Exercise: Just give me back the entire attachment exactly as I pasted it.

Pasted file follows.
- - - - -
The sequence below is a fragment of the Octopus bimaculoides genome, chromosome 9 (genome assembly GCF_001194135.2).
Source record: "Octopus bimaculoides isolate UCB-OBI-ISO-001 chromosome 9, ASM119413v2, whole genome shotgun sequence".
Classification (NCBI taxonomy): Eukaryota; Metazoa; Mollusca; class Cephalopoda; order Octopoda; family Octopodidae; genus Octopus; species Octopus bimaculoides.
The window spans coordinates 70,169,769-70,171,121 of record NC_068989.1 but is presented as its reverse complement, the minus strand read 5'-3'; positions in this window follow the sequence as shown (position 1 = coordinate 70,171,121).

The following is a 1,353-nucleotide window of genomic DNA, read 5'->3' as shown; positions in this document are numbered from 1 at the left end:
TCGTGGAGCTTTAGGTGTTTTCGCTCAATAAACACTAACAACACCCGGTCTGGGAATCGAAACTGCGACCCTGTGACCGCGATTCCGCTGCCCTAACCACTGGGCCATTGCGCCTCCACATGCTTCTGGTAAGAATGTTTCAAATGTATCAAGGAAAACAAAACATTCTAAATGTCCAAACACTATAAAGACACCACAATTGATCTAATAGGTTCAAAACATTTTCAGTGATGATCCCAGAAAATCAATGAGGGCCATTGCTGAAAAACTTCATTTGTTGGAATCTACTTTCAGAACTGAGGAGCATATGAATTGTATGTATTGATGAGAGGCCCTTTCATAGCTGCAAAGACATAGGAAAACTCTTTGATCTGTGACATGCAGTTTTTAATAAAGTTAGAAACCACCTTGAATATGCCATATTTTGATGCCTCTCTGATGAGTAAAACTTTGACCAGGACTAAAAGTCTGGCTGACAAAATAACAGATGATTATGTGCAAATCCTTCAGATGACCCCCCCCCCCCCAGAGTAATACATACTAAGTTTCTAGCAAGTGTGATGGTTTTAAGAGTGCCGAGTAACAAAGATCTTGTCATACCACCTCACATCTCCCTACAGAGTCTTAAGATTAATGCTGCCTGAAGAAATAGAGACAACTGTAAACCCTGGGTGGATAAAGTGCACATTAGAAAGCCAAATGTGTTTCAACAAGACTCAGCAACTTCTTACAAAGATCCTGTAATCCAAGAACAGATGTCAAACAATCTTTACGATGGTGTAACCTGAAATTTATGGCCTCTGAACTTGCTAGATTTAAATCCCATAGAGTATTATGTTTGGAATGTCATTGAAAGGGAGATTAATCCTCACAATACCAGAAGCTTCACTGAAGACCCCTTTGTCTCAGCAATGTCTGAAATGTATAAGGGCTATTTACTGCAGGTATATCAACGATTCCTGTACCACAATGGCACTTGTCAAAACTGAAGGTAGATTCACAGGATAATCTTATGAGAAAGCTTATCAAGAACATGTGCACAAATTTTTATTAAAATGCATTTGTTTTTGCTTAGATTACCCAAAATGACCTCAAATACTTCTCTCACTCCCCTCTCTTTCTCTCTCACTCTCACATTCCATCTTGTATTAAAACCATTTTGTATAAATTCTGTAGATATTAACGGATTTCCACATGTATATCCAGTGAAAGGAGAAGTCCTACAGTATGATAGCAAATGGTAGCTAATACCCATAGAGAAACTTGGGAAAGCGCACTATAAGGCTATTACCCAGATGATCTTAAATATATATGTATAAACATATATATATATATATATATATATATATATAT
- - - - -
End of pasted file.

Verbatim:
The sequence below is a fragment of the Octopus bimaculoides genome, chromosome 9 (genome assembly GCF_001194135.2).
Source record: "Octopus bimaculoides isolate UCB-OBI-ISO-001 chromosome 9, ASM119413v2, whole genome shotgun sequence".
Classification (NCBI taxonomy): Eukaryota; Metazoa; Mollusca; class Cephalopoda; order Octopoda; family Octopodidae; genus Octopus; species Octopus bimaculoides.
The window spans coordinates 70,169,769-70,171,121 of record NC_068989.1 but is presented as its reverse complement, the minus strand read 5'-3'; positions in this window follow the sequence as shown (position 1 = coordinate 70,171,121).

The following is a 1,353-nucleotide window of genomic DNA, read 5'->3' as shown; positions in this document are numbered from 1 at the left end:
TCGTGGAGCTTTAGGTGTTTTCGCTCAATAAACACTAACAACACCCGGTCTGGGAATCGAAACTGCGACCCTGTGACCGCGATTCCGCTGCCCTAACCACTGGGCCATTGCGCCTCCACATGCTTCTGGTAAGAATGTTTCAAATGTATCAAGGAAAACAAAACATTCTAAATGTCCAAACACTATAAAGACACCACAATTGATCTAATAGGTTCAAAACATTTTCAGTGATGATCCCAGAAAATCAATGAGGGCCATTGCTGAAAAACTTCATTTGTTGGAATCTACTTTCAGAACTGAGGAGCATATGAATTGTATGTATTGATGAGAGGCCCTTTCATAGCTGCAAAGACATAGGAAAACTCTTTGATCTGTGACATGCAGTTTTTAATAAAGTTAGAAACCACCTTGAATATGCCATATTTTGATGCCTCTCTGATGAGTAAAACTTTGACCAGGACTAAAAGTCTGGCTGACAAAATAACAGATGATTATGTGCAAATCCTTCAGATGACCCCCCCCCCCCCAGAGTAATACATACTAAGTTTCTAGCAAGTGTGATGGTTTTAAGAGTGCCGAGTAACAAAGATCTTGTCATACCACCTCACATCTCCCTACAGAGTCTTAAGATTAATGCTGCCTGAAGAAATAGAGACAACTGTAAACCCTGGGTGGATAAAGTGCACATTAGAAAGCCAAATGTGTTTCAACAAGACTCAGCAACTTCTTACAAAGATCCTGTAATCCAAGAACAGATGTCAAACAATCTTTACGATGGTGTAACCTGAAATTTATGGCCTCTGAACTTGCTAGATTTAAATCCCATAGAGTATTATGTTTGGAATGTCATTGAAAGGGAGATTAATCCTCACAATACCAGAAGCTTCACTGAAGACCCCTTTGTCTCAGCAATGTCTGAAATGTATAAGGGCTATTTACTGCAGGTATATCAACGATTCCTGTACCACAATGGCACTTGTCAAAACTGAAGGTAGATTCACAGGATAATCTTATGAGAAAGCTTATCAAGAACATGTGCACAAATTTTTATTAAAATGCATTTGTTTTTGCTTAGATTACCCAAAATGACCTCAAATACTTCTCTCACTCCCCTCTCTTTCTCTCTCACTCTCACATTCCATCTTGTATTAAAACCATTTTGTATAAATTCTGTAGATATTAACGGATTTCCACATGTATATCCAGTGAAAGGAGAAGTCCTACAGTATGATAGCAAATGGTAGCTAATACCCATAGAGAAACTTGGGAAAGCGCACTATAAGGCTATTACCCAGATGATCTTAAATATATATGTATAAACATATATATATATATATATATATATATATATAT